PARIS, Sept 12 (Reuters) - Growing fears of a Greek default sent a hurricane through heavily exposed French banks on Monday and hit the euro as investor confidence in the European currency area’s ability to surmount a sovereign debt crisis ebbed.
Shares in Societe Generale , BNP Paribas and Credit Agricole slumped by more than 10 percent amid expectations of an imminent downgrade by credit ratings agency Moody’s, due largely to their exposure to Greek bonds.
The shock resignation of European Central Bank chief economist Juergen Stark last Friday, and weekend comments by German politicians suggesting Athens may have to default and be “suspended” from the euro zone, drove the euro to a 10-year low against the yen and a 7-month low against the dollar.
The storm forced SocGen, the hardest hit French lender in recent weeks, to announce further drastic measures it denied only last week were under consideration, speeding up asset disposals and deepening cost cuts.
SocGen shares are now trading at a historic low of 15.55 euros, after losing more than two-thirds in seven months. Since mid-2007 the bank has seen 52 billion euros ($71.3 bln) wiped off its market value, which today stands at 13.5 billion — smaller than spirits group Pernod Ricard or fashion house Christian Dior .
The bank’s chief executive, Frederic Oudea, said there were no discussions under way regarding possible state intervention in French banks, and Bank of France Governor Christian Noyer rushed out a statement saying French banks were not at risk.
“No matter what the Greek scenario, and whatever measures must be passed, French banks have the means to face up to it,” Noyer said.
French banks and insurers are not only the biggest foreign holders of Greek government bonds, both directly and through Greek subsidiaries, but also major creditors of Italy, which is increasingly in the market’s firing line.
Moody’s is also expected to downgrade Italy’s Aa2 sovereign rating this week, Richard Kelly, head of European rates and FX research at TD Securities said, noting that both Fitch and Standard & Poor’s already had lower ratings for Rome.
It was an ominous start to a high-stakes week for the euro zone.
Greece is due to resume suspended talks with international lenders on Wednesday on a vital 8 billion euro aid instalment after announcing a new real estate tax on Sunday to try to plug yet another gap in its 2011 budget deficit.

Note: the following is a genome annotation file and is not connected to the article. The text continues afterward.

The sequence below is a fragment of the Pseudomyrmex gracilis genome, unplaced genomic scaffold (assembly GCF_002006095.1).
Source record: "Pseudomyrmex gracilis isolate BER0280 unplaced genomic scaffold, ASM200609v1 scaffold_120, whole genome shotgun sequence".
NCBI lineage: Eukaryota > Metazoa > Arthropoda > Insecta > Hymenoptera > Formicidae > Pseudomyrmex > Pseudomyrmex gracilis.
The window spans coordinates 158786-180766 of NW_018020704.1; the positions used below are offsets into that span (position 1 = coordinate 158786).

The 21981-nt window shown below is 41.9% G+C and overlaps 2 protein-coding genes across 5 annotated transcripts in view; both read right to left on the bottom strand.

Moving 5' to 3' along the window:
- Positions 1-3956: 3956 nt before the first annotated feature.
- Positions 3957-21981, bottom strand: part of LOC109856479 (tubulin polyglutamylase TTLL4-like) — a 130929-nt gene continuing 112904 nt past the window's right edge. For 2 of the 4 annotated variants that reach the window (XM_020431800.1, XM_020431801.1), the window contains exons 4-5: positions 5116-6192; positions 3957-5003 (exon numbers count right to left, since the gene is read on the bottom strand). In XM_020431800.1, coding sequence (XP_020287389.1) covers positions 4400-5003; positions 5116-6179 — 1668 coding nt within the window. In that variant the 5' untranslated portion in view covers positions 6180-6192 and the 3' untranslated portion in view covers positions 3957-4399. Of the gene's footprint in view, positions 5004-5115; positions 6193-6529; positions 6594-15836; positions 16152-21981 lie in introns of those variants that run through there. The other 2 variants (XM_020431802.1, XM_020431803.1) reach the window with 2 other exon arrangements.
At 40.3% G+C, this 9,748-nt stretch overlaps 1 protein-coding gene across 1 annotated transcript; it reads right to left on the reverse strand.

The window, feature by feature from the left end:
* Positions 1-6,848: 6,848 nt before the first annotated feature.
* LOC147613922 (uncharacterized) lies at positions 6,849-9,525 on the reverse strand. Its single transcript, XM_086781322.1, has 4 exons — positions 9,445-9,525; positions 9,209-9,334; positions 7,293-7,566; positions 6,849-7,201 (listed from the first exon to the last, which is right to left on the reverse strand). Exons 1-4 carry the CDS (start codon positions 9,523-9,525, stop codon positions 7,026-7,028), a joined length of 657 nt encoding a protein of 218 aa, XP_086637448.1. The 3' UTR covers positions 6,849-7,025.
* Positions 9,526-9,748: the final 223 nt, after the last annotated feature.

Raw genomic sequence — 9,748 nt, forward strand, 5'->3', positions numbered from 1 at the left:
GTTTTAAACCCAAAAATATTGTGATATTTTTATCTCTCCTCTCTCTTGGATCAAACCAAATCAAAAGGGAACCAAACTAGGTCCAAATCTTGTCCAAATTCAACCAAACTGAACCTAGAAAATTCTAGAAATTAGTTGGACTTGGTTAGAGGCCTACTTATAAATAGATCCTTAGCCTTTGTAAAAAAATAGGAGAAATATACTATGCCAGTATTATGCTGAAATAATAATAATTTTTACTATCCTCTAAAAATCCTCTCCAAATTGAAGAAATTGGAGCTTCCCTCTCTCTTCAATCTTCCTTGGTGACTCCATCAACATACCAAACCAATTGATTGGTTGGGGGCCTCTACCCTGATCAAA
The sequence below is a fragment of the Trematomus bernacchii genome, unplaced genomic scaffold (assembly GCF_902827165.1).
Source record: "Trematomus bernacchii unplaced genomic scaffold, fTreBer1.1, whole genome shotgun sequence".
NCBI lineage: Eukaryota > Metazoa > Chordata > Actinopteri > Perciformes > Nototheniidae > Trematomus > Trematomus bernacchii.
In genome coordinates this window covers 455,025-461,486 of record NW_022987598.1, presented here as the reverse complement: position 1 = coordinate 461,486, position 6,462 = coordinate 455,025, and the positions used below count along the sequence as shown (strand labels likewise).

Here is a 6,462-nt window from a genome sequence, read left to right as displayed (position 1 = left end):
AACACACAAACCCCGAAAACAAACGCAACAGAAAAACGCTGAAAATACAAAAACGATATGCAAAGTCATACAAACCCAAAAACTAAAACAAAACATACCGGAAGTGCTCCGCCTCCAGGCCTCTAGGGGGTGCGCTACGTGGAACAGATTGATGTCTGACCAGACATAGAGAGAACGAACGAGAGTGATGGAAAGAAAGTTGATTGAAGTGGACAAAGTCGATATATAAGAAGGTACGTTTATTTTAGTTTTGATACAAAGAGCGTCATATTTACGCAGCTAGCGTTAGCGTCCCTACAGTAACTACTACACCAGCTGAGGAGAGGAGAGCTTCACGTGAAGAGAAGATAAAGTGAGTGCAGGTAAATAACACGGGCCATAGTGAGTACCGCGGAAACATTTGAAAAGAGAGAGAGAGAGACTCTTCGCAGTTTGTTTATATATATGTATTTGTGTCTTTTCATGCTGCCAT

EU finance ministers are scrambling to settle disputes over a planned second bailout for Athens, including a spat over Finnish demands for collateral, in time for a meeting in Poland on Friday.
That proposed rescue package has been cast in doubt by Greece’s repeated missing of fiscal targets agreed with the EU and the International Monetary Fund, as well as by lingering doubts over the scale of private sector participation in a bond swap and debt rollover.
The German government tried to douse down the market impact of a string of weekend comments and media leaks suggesting that Berlin is now assuming that Greece will default and working to ring-fence Athens from the rest of the euro zone.
Vice-Chancellor Philipp Roesler, who is economics minister and leader of Berlin’s increasingly Eurosceptical junior coalition party, the Free Democrats (FDP), said there could no longer be any taboos to stabilise the euro.
“That includes, if necessary, an orderly bankruptcy of Greece, if the required instruments are available,” he was quoted as telling Die Welt newspaper.
However, an economics ministry spokesman said on Monday no such instruments were currently available, and a government spokesman insisted there was strong agreement between Roesler and Chancellor Angela Merkel on the euro zone debt crisis.
“We want to stabilise the whole euro zone with all member states,” government spokesman Steffen Seibert told a news briefing.
Asked about talk of a suspension or expulsion or voluntary departure of Greece from the euro zone, he said: “The legal position anyway stands in the way of such steps.”
The European Commission also said it was not working on a scenario of a Greek default.
But Germany’s Seibert added that if Athens did not meet its fiscal commitments to the EU, ECB and IMF, that would automatically lead to non-payment of the next tranche of aid.
Greece’s deputy finance minister said on Monday the government had cash to operate until next month, highlighting the urgent need for the next emergency loan to stay afloat.
“We have definitely manoeuvring space within October,” Filippos Sachinidis told television channel Mega when asked how much longer the state would be able to pay wages and pensions.
Market analysts and media commentators said the walkout by the top German official at the ECB in protest against the policy of buying the bonds of weak euro zone countries had further sapped confidence in the single currency.
“We would suggest that reputational issues created by the loss of Stark, especially coming so soon after (former German Bundesbank president Axel) Weber’s departure, will be unhelpful for the euro,” Morgan Stanley analysts said in a note.
The European Commission gave a more upbeat forecast for economic growth next year than many private forecasters, rebuffing fears of a recession induced by the U.S. and European debt crises.
The EU executive said the bloc’s economy was likely to grow by 1.9 percent in 2012, roughly the same as this year.
“The member states facing market pressures must continue to deliver on reaching their fiscal targets and take additional measures if needed,” Economic and Monetary Affairs Commissioner Olli Rehn said.
But in an apparent nudge to Germany, he said countries that have fiscal room for manoeuvre should use spending to support growth and jobs, while sticking to their adjustment path.
Additional reporting by Anirban Nag in London, Elena Berton and Jean-Baptiste Vey in Paris, Jan Strupczewski in Brussels; Writing by Paul Taylor; editing by Janet McBride